You can do this with a guided selling tool. By offering an onsite guided selling tool, you can simulate that in-store experience, giving the relevant advice at the right time to demystify technical products specs of the different choices available.

Imagine being able to use a tool, like our Digital Assistant, to show up on the pages with high traffic and low conversions with the product recommendations or assistance customers need to make their choice. You could ask your customers questions and feed them products in two to three steps instead of pages and pages of search results.

Then it is about demonstrating the after-purchase knowledge like warranties and servicing options. Are you able to showcase that you really know the problems you are solving for the customer now and after they have made the same purchase? Are you able to offer this in the existing package? It is about showcasing the buildings of a relationship not just a transaction.

This is particularly important when you are dealing with industries like consumer electronics and white goods. Amazon will sell the same laptops or cameras. But the DTC brands can shine, not only in helping customers choose the right product, but also in the after-purchase customer service. Your brands have the facilities to do that and with the help of onsite tech, you can spot a researcher, help them find the right laptop and drive them forward with confidence in your brand and your servicing expertise.

When you are competing with the convenience factors that Amazon might offer, you can really shine in removing choice overload and helping your customers come to the right product with confidence that they are getting a good deal. Value for money is important in this dynamic, you should be competitive on price, and you should be demonstrating better than average expertise.

Customer service is more than just a service, it’s a relationship tool

Another way to inspire confidence for your customers is the customer service you offer. DTC brands are the real subject matter experts, and it is important to filter this expertise into the buying journey and then the customer journey after purchase.

This starts with your online experience. One of the main drawcards for Amazon is the convenience of their online experience. From their onsite search function to their check out and delivery with Prime. Your online experience should be flawless in comparison with the added ability to showcase your customer service.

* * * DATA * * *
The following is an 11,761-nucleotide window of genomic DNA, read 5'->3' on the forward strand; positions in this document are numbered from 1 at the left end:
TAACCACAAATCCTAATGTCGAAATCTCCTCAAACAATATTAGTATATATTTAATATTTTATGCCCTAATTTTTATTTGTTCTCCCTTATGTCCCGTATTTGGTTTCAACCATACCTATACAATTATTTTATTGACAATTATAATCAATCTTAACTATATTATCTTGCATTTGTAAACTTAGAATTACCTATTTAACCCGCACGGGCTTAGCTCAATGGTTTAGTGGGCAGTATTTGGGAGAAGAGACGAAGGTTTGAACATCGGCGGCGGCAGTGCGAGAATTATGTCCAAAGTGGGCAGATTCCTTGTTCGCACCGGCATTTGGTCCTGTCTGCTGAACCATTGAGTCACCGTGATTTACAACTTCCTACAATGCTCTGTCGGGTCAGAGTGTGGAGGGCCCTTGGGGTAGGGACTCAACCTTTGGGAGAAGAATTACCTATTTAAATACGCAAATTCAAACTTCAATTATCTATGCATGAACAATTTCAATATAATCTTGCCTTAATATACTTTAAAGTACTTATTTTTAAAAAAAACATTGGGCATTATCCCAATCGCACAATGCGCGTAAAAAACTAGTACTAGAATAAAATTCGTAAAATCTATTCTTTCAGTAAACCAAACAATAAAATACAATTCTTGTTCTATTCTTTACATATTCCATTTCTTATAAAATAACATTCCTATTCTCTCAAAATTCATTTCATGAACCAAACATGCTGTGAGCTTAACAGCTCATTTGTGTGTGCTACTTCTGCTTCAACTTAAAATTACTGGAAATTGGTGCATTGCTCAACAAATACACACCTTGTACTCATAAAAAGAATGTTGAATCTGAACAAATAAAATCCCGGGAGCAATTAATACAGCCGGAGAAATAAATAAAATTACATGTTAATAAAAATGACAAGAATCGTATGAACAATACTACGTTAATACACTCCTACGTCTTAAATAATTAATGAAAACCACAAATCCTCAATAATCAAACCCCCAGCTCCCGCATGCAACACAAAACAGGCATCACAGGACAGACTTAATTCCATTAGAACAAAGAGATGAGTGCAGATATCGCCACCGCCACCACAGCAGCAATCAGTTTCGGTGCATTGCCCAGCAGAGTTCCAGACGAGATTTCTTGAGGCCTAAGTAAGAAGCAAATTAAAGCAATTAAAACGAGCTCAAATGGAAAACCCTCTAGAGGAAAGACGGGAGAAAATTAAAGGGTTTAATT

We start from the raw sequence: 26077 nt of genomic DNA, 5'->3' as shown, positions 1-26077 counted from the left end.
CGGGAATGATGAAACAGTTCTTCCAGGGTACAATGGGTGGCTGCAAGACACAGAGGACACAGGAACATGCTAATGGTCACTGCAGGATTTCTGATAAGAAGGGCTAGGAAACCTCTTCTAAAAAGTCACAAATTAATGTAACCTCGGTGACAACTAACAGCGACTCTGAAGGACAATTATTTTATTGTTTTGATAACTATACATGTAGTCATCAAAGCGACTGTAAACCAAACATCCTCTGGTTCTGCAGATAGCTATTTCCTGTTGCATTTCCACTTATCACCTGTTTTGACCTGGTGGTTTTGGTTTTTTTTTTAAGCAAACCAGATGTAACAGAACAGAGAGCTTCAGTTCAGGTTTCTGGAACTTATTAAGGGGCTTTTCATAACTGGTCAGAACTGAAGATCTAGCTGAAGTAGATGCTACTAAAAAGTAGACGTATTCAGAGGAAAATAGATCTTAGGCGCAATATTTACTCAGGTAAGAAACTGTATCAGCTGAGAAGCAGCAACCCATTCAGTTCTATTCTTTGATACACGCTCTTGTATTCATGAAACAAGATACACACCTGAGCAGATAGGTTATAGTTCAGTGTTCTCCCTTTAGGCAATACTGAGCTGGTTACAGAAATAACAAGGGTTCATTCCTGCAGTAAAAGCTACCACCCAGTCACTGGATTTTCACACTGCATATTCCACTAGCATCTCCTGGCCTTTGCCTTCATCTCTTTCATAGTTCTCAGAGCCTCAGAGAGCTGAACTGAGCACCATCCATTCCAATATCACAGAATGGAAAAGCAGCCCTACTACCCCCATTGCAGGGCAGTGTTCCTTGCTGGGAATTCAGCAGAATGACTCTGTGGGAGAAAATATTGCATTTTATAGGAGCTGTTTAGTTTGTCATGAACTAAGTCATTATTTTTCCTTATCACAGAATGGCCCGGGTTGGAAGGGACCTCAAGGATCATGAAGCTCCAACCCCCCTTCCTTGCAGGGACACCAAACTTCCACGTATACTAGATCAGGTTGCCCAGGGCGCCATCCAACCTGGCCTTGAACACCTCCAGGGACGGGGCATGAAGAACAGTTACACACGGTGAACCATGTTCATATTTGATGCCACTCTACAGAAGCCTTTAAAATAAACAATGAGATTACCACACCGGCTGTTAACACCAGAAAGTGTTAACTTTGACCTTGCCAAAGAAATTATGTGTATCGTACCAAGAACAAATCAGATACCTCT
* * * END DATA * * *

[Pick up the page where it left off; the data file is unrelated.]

Personalised product recommendations based on browsing history can serve to inspire customers still in the early stages of their research. For example, you could make product recommendations based on similar products others also browsed, helping with their product discovery.  

Once a customer gets closer to a purchase and has added products to their basket, the Digital Assistant can recommend related products as a cross-sell strategy. Recommending products ‘other also bought’ can help to boost average order values and create a seamless experience for your customers.  

This could include servicing options and added warranties to continue building that relationship.

The common thread here is remembering the human behind each potential filled cart and see it as an opportunity to inspire with the confidence to stay on your site. Whether it’s taking their needs into consideration with free delivery and extended customers servicing options, or a seamless, personalised experience on your site, connecting with your customer will set you apart from in-store shopping and Amazon. It’s where your brand can shine when it comes to turning researchers in purchasers.

If you want more ideas on how you can give customers the confidence to buy and buy from you, make sure you read our latest eBook.